A Russian tycoon has lambasted the country’s “massacre” in Ukraine and called for an end to the “crazy war”.
Oleg Tinkov wrote in a profanity-littered Instagram post that he did not see “any beneficiary” of the conflict.
Mr Tinkov is one of Russia’s most well-known entrepreneurs and founded the global online bank Tinkoff Bank and owned the cycling team Tinkoff-Saxo.
He is also one of the most high profile Russians to publicly condemn President Vladimir Putin’s actions.
Two of the country’s most prominent oligarchs Mikhail Fridman and Oleg Deripaska have made separate calls for peace, but have stopped short of direct criticism.
Mr Fridman, a billionaire banker, has said any personal remarks could be a risk not just to himself but also staff and colleagues.
However, the businessman Boris Mints, who worked for the Russian government in the 1990s but was discharged of his political roles four days after Mr Putin took office, has joined Mr Tinkov in voicing direct criticism of the president.
Mr Mints, who lives in the UK, is the subject of current legal action by the Kremlin. He told the BBC “every right-thinking person has a duty to speak out against this appalling war and Vladimir Putin’s growing authoritarianism”.
“All of us must do what we can to support Ukrainians suffering from this vicious onslaught, whether in Ukraine or as refugees beyond its borders,” he added.
The UK government has sanctioned Mr Tinkov along with many other Russians identified as having close links to the Kremlim. Mr Mints has not been sanctioned.
Mr Tinkov has previously denied having any close relationship with President Putin or the Kremlin.
In his Instagram post, Mr Tinkov said 90% of Russians were against the war in Ukraine and added “morons in any country are 10%”.
“I don’t see a SINGLE beneficiary of this insane war! Innocent people and soldiers are dying,” Mr Tinkov added.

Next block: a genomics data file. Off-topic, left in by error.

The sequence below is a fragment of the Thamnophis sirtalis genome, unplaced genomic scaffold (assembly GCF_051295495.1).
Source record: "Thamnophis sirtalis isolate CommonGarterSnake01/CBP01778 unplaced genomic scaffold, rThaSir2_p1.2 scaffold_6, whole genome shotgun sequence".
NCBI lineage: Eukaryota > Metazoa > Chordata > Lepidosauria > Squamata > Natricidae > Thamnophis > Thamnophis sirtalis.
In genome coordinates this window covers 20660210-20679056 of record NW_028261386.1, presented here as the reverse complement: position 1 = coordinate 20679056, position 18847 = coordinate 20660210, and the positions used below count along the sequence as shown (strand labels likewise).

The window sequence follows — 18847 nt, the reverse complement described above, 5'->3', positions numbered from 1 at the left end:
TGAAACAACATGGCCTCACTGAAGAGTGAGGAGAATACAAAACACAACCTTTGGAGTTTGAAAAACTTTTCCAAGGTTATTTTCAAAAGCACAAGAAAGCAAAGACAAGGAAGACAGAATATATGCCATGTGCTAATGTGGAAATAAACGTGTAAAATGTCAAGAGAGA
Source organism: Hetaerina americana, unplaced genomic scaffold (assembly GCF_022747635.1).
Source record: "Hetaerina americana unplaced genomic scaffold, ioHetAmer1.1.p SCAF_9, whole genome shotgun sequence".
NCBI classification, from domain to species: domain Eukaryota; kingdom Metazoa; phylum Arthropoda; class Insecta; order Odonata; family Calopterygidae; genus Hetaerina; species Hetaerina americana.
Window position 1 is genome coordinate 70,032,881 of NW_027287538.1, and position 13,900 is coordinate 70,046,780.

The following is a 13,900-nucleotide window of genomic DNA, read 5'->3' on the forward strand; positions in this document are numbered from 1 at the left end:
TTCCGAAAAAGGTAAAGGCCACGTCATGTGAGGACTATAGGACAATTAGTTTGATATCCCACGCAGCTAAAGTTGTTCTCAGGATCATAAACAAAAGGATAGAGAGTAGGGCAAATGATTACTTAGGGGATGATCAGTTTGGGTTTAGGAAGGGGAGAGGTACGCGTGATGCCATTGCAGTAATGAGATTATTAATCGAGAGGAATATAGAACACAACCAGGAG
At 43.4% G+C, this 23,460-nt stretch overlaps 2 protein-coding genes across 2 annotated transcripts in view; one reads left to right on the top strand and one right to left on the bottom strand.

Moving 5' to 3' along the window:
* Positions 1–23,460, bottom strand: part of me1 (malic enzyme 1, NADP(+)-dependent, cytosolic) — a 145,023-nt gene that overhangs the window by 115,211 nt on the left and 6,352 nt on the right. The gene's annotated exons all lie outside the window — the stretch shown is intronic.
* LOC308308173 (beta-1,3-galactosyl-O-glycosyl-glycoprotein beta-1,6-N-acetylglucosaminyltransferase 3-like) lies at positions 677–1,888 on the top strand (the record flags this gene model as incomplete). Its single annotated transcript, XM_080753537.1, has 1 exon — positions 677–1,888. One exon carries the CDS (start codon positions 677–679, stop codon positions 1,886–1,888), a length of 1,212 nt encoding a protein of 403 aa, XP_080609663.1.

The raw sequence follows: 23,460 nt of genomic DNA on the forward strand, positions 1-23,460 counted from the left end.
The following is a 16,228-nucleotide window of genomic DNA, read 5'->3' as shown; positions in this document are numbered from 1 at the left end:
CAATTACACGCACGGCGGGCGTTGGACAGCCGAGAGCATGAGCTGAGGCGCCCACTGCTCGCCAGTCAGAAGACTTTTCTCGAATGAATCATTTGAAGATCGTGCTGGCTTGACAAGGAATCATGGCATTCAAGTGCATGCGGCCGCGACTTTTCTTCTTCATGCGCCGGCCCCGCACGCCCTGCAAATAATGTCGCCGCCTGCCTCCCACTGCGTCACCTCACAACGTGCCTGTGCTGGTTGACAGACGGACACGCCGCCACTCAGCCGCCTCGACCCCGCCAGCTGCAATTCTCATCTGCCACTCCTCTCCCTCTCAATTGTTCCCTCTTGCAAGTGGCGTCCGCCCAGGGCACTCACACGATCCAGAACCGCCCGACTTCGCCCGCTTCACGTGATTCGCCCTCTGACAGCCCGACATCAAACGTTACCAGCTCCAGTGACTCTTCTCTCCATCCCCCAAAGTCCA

“Waking up with a hangover, the generals realised that they have a shit army.
“And how will the army be good, if everything else in the country is shitty and mired in nepotism, sycophancy and servility?”
Before Russia invaded Ukraine in late February, Mr Tinkov’s wealth had been estimated at more than $4.4bn (£3.4bn).
But he has since lost his billionaire status as shares in his bank have plummeted, Forbes reported last month.
Switching to English in his post, Mr Tinkov wrote: “Dear ‘collective West’ please give Mr Putin a clear exit to save his face and stop this massacre. Please be more rational and humanitarian.”
In a statement, Tinkoff Bank said it would not comment on the “private opinion” of its founder, who stepped down as chairman in 2020, saying he no longer made decisions for the brand started in 2006.
Mr Tinkov, who is not currently in Russia, owns about 35% of Cyprus-based TCS Group Holding, whose stable of companies under the Tinkoff brand span sectors from banking and insurance to mobile services.
He has been described as a “serial entrepreneur” whose career has seen him go from bike racing, to importing electronics, flogging frozen food, brewing beer, issuing credit cards and then back to bike racing as owner of cycling’s Tinkoff-Saxo team.
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